This course introduces one of the world’s richest literary heritages: traditional Chinese literature. It conducts a general survey of Chinese literature from high antiquity up to modern times with the focus on some representative writers and their works. It consists of three major sections: poetry and prose, drama, and fiction. All readings are in English. No prior knowledge of Chinese language and culture is required.

214. Introduction to Chinese Culture.

Fall or Spring. Credits: 4.

Degree Requirements: F3, F9.

This course introduces students to Chinese civilization and culture from the multiple perspectives of geography, history, philosophy, language, literature, religion, art, people, society, and general ways of life. Major concerns will include, but are not restricted to, forms of material and spiritual culture that have developed and changed through China’s continuous traditions; individual and collective values that underlie social life, political organization, economics systems, family structure, human relationships, and individual behavior; and the rationales that have made Chinese culture what it is.

215. Gender in Chinese Literature.

Fall or Spring. Credits: 4.

Degree Requirements: F4, F9.

This course looks into the changing constructions of gender, sexuality, and desire in Chinese literature and film over time. It seeks to examine the social, cultural and institutional norms of gender behaviors in Chinese society as well as how the fictional imagination conforms to, deviates from and subverts these norms. Other critical issues discussed include the complex relationships between identity and performance, the construction of female subjectivity and male fantasy, gender and genre. Students will be encouraged to conduct cross-genre and cross-cultural comparisons. All readings in English.

220. Contemporary Chinese Cinema.

Fall or Spring. Credits: 4.

Degree Requirements: F5, F9.

An introductory course on contemporary Chinese cinema that combines film viewing with readings of film theory and criticism. The aim is to provide a window for students to glimpse the complexity of contemporary Chinese culture. Students will view selected Chinese films produced in mainland China, Taiwan, and Hong Kong from the 1980’s to the present and be required to read essays of critical studies which explore the interrelations of various issues in Chinese society. Course scheduled for Spring, 2015.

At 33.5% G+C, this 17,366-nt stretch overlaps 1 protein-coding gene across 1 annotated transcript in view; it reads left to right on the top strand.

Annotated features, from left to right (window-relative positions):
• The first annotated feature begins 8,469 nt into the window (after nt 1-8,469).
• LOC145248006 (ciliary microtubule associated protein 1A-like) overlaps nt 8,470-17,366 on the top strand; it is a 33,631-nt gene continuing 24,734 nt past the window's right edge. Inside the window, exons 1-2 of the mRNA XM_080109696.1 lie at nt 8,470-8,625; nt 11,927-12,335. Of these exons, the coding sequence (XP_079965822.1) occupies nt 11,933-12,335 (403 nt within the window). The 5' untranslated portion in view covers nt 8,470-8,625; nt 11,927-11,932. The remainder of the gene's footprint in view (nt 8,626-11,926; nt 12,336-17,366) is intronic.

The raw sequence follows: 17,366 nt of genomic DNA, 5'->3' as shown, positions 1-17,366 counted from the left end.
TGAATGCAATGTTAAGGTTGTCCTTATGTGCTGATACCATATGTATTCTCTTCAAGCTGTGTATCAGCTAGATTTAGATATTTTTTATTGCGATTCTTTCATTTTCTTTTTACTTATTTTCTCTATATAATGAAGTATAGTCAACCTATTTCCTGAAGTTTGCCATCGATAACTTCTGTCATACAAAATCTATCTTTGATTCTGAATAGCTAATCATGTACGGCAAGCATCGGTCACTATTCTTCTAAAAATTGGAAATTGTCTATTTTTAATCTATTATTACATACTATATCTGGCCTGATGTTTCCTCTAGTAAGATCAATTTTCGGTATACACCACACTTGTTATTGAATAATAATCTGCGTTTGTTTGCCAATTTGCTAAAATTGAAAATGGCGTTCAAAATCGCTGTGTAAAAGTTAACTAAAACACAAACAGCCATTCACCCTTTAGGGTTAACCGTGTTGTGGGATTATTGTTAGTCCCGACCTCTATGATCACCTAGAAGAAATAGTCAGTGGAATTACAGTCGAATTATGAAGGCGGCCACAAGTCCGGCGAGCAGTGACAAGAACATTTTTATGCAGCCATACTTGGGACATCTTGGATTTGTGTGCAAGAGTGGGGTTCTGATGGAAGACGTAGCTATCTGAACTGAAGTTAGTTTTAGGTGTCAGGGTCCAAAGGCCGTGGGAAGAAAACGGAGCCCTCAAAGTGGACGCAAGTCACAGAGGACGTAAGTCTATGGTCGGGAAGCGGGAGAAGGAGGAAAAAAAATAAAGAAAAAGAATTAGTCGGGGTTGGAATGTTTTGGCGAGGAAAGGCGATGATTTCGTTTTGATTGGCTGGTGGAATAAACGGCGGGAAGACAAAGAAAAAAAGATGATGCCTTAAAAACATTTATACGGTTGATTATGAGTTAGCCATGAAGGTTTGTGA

301-302. Advanced Chinese.

Fall, Spring. Credits: 4-4.

This course lays greater emphasis on further developing students’ proficiency in reading for understanding and enhancing their ability to write in Chinese and to translate from Chinese into English and vice versa. At the end of the year-long course students should be able to read Chinese materials in everyday life, to write compositions in Chinese characters for daily communication, and to translate non-technical materials from Chinese into English and vice versa with the help of dictionaries.

310. Readings. (Advanced Level)

Fall, Spring. Credits: 1-4.

Readings designed to meet individual interests and needs. May be taken more than once for credit with new topics.

311. Supplemental Readings.

Fall, Spring. Credits: 1.

This reading course is reserved for Chinese minors and self-designed majors. It is designed to give students opportunities to read, write, and speak in Chinese in conjunction with the coursework in English. May be taken more than once for credit with new topics.

409. Special Topics.

Fall or Spring. Credits: 4.

Intensive study of some aspect or theme of Chinese literature, culture or society in China. May be taken more than once for credit with new topics.

Prerequisites: Chinese 301 and 302 or the permission of the instructor.